Background: Living donation is one method of addressing the gulf between supply and demand for kidney transplants. However, few manage to complete the extensive work up procedure. This study reviews the reasons for failure to complete the live donor renal assessment and suggests options, which may improve the situation.
Methods: Retrospective analysis of data collected over 5 years between 1997 and 2001 of all potential live donors entering the assessment programme.
Results: 189 (103 female, 86 male) potential donors entered the assessment process. Thirty-four (18%) actually donated comprising 17 (50%) siblings, nine (26%) parents and eight (24%) unrelated donors. Of the 155 who did not donate, 46 (30%) had blood group or immunological incompatibility and 42 (27%) withdrew. Twenty-three (15%) were medically unfit, mostly due to cardiovascular disease and 16 (10%) had insufficient renal function for safe donation.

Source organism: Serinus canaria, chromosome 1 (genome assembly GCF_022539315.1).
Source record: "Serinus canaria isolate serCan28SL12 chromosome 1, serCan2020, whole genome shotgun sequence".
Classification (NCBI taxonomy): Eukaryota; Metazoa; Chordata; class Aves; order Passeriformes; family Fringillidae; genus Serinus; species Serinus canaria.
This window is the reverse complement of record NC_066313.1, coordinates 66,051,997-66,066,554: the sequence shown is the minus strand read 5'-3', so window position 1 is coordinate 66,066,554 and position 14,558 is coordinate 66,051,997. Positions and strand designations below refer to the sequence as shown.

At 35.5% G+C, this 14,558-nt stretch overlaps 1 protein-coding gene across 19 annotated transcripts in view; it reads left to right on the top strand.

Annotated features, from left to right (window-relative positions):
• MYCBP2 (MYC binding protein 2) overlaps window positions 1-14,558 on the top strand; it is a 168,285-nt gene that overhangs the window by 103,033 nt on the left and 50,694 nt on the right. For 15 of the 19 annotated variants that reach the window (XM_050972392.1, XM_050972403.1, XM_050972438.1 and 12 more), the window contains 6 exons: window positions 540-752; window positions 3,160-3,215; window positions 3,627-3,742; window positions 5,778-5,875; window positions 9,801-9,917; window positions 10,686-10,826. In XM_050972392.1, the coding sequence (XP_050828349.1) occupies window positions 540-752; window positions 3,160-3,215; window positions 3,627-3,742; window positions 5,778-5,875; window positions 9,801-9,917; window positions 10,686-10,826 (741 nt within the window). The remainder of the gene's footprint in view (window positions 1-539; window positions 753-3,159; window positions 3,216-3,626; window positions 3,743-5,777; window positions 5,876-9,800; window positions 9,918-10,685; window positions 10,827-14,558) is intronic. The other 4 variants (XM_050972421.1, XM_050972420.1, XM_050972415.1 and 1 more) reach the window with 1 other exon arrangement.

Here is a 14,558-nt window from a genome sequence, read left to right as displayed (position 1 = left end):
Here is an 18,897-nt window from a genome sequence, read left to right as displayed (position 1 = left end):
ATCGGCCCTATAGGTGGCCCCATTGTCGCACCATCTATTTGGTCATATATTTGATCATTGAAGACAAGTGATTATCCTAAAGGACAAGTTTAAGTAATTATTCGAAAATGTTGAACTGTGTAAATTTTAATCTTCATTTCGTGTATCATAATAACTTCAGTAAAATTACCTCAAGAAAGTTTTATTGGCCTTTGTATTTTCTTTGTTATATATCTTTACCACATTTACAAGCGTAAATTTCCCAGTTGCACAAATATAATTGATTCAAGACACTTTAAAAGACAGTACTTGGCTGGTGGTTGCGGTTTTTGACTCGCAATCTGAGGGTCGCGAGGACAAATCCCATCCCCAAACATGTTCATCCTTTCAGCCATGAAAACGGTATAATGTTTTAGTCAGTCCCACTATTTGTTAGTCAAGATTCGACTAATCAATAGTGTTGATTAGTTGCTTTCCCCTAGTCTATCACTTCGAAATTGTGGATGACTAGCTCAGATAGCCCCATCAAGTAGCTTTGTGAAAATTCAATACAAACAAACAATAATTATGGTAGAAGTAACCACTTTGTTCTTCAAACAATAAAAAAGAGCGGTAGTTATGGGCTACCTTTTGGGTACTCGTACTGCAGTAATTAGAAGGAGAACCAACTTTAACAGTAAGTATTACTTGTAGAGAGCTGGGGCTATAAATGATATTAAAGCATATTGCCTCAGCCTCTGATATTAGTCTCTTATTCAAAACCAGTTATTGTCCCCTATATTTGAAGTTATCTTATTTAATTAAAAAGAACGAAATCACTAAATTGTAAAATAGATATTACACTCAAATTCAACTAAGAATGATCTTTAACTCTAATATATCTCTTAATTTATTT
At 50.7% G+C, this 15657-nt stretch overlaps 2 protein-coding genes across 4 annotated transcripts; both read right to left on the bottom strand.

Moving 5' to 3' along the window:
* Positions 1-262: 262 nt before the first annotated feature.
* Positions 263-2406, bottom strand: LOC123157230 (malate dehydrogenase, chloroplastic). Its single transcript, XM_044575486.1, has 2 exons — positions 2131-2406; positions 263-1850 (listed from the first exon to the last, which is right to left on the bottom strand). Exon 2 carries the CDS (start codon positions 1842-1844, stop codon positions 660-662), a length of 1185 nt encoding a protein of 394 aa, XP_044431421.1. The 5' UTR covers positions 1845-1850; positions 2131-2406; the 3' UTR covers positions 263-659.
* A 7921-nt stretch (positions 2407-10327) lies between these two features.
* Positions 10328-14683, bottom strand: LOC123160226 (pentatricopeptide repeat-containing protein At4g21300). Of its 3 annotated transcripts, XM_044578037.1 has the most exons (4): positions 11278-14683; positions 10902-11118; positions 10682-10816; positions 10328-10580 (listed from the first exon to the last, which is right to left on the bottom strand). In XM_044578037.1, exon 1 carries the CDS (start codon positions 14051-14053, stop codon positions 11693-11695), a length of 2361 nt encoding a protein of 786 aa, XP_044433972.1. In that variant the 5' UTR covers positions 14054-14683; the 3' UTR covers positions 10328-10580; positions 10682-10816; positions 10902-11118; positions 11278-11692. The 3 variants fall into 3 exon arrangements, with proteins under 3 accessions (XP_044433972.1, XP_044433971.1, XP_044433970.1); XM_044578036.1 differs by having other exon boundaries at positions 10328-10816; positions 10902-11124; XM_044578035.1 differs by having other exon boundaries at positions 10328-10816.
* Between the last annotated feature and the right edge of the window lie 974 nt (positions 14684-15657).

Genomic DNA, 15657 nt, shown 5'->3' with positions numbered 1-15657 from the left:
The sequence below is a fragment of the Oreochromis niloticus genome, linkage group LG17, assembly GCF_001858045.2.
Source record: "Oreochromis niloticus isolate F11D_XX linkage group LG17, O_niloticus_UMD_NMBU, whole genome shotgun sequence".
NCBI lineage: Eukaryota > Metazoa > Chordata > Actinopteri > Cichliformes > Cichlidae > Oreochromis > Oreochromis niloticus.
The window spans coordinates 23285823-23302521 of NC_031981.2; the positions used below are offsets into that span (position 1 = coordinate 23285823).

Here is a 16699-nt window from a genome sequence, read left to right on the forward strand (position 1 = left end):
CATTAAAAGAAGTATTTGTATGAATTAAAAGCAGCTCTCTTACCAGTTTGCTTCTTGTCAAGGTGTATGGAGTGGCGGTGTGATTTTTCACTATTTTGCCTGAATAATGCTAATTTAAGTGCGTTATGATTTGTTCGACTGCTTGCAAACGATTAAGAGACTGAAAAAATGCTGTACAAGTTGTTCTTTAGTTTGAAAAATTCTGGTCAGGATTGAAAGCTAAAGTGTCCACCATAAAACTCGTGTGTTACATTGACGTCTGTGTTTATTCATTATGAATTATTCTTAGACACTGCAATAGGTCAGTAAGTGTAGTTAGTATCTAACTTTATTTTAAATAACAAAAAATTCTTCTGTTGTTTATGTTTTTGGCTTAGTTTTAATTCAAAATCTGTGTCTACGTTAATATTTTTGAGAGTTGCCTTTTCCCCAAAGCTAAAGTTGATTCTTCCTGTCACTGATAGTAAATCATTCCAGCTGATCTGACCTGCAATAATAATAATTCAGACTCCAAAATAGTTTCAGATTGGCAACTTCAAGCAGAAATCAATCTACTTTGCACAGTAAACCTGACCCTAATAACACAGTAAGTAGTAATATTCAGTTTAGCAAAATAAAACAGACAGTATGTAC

Conclusion: Live donor transplantation offers an attractive source of high quality organs, but considerable time and effort is required to realize this. Manipulation of immunological incompatibility, psychological assessment and counselling of those likely to withdraw may significantly enhance the yield. Support should also be provided for those unable to donate for whatever reason.